Making the Print

In film, the final work on the titles and the sound mix should more or less coincide. You can then move on to actually making the print. When you and the editor are satisfied, you can give instructions for the mix to go to the lab, where an optical negative will be made from the magnetic recording. The only thing you should do before that is to make sure that you have a duplicate copy of the mix so that if anything goes wrong or if the mix gets lost, you won't have to go through the whole recording session again. At that point, you're finished with the sound.

Once you have concluded the work on the titles and the credits, you can leave the film at the lab for the negative cut. This can take anywhere from a few days to weeks or months, depending on the length of the film. When the first answer print is ready, check first that the film is in sync and that the sound quality is good. Second, you need to see that the lab hasn't made any mistakes in the negative cut. Mistakes can range from frames or a shot missing or opticals lost to, as once happened to me, a shot printed upside down. Finally, you need to check the color quality of the print. Is the color bias right? Are the blues too blue or the greens too pale? Do some scenes have peculiar tones to them? Are some scenes printed too light and others too dark? Does the film have an overall unity to its color?

You'll be asking yourself these and a dozen other questions. Normally, the first print will reveal a number of faults, and it is your task to catch them. Once you see what the faults are, you have to sit down with the lab technicians and see how they can be corrected. The best way of doing this is to get your cameraperson to sit in on the color grading and comment on the problems of each scene.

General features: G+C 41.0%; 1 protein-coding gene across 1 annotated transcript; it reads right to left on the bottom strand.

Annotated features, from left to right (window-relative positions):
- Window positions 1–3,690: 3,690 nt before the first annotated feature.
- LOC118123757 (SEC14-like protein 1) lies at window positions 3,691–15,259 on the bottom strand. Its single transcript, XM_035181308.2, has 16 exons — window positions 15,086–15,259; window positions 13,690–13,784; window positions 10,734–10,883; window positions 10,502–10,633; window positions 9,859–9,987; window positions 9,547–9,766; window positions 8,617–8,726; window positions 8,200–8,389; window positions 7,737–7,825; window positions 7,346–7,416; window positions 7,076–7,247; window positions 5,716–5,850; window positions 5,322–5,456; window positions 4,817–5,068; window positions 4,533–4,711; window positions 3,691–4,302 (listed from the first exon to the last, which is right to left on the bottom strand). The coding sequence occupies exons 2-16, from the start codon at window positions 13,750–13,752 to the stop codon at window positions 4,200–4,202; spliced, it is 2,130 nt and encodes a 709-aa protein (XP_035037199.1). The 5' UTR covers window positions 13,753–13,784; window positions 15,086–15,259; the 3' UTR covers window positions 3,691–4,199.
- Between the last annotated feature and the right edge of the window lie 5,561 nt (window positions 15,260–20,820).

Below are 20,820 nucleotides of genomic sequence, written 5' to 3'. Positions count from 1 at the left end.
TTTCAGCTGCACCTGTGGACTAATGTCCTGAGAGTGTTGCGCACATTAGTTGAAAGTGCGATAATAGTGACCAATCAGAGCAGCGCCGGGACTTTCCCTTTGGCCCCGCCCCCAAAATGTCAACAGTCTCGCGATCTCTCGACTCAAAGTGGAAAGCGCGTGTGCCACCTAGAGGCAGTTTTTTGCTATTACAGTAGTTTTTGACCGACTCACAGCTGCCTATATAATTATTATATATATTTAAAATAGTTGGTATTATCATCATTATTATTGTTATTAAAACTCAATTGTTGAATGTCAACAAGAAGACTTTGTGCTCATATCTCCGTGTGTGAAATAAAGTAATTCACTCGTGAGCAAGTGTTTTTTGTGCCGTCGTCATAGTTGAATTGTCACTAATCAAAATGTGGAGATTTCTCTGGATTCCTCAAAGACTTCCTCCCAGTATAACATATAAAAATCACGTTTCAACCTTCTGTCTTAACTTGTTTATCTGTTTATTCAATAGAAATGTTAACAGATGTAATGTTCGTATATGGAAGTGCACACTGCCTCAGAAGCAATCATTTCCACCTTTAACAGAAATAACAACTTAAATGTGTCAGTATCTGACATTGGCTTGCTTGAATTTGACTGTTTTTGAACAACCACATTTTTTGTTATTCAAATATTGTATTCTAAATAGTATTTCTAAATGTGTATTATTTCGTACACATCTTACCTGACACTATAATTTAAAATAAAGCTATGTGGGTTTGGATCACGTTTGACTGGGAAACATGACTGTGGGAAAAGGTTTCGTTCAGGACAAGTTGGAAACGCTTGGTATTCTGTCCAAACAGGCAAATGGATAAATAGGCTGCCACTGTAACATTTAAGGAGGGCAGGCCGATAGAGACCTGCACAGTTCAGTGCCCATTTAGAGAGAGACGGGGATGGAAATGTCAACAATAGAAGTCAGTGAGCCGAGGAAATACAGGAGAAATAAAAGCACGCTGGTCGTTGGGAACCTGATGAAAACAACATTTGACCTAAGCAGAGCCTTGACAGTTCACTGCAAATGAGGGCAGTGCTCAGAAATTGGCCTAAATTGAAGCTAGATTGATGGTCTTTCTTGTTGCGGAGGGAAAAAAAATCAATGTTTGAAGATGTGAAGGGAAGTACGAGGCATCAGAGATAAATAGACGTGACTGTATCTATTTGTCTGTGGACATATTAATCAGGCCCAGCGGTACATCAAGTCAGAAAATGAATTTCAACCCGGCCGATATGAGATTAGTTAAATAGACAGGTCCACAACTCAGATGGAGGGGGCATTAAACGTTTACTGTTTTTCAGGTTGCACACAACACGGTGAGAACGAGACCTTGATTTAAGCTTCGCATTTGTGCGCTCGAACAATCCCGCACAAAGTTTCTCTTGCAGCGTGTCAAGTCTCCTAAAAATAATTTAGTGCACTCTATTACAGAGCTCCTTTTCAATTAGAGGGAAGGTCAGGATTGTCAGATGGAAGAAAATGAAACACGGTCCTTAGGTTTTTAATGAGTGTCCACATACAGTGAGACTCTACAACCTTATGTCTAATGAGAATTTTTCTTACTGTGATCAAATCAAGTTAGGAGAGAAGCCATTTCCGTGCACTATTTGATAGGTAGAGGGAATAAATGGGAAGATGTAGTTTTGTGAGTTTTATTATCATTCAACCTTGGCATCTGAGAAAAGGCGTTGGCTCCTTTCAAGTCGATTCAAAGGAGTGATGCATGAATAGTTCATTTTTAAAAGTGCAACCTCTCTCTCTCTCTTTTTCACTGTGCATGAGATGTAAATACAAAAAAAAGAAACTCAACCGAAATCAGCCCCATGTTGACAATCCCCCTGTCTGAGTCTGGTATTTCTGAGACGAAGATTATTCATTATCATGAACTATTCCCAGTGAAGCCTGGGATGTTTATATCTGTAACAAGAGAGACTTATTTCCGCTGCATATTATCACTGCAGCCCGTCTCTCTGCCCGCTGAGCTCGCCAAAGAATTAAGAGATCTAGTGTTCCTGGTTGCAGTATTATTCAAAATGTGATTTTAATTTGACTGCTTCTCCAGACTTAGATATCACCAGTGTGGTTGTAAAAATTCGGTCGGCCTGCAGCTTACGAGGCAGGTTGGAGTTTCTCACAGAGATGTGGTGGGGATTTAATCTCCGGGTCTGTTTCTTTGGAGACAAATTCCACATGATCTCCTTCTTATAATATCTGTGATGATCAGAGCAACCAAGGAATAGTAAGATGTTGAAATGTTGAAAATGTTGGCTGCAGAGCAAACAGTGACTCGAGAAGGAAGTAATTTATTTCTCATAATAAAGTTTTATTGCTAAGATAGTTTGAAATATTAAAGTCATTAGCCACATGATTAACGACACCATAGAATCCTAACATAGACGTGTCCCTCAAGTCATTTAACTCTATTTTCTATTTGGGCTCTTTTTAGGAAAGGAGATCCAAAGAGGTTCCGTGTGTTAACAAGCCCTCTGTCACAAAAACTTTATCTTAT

Your film may go through two or three trial prints until you are satisfied you have the best copy possible. The cost of the extra trial prints is usually borne by the lab. All this takes time, but it's worth it because now you have something to show for those months of effort. Now, finally, you have a film that you can be terribly proud of and that, even in all modesty, you think might be an outside candidate for a documentary Oscar.

Part Five


Film Making

Film Making

If you have ever wanted the secrets to making your own film, here it is: Indy Film Insider Tips And Basics To Film Making. Have you ever wanted to make your own film? Is there a story you want to tell? You might even think that this is impossible. Studios make films, not the little guy. This is probably what you tell yourself. Do you watch films with more than a casual eye? You probably want to know how they were able to get perfect lighting in your favorite scene, or how to write a professional screenplay.

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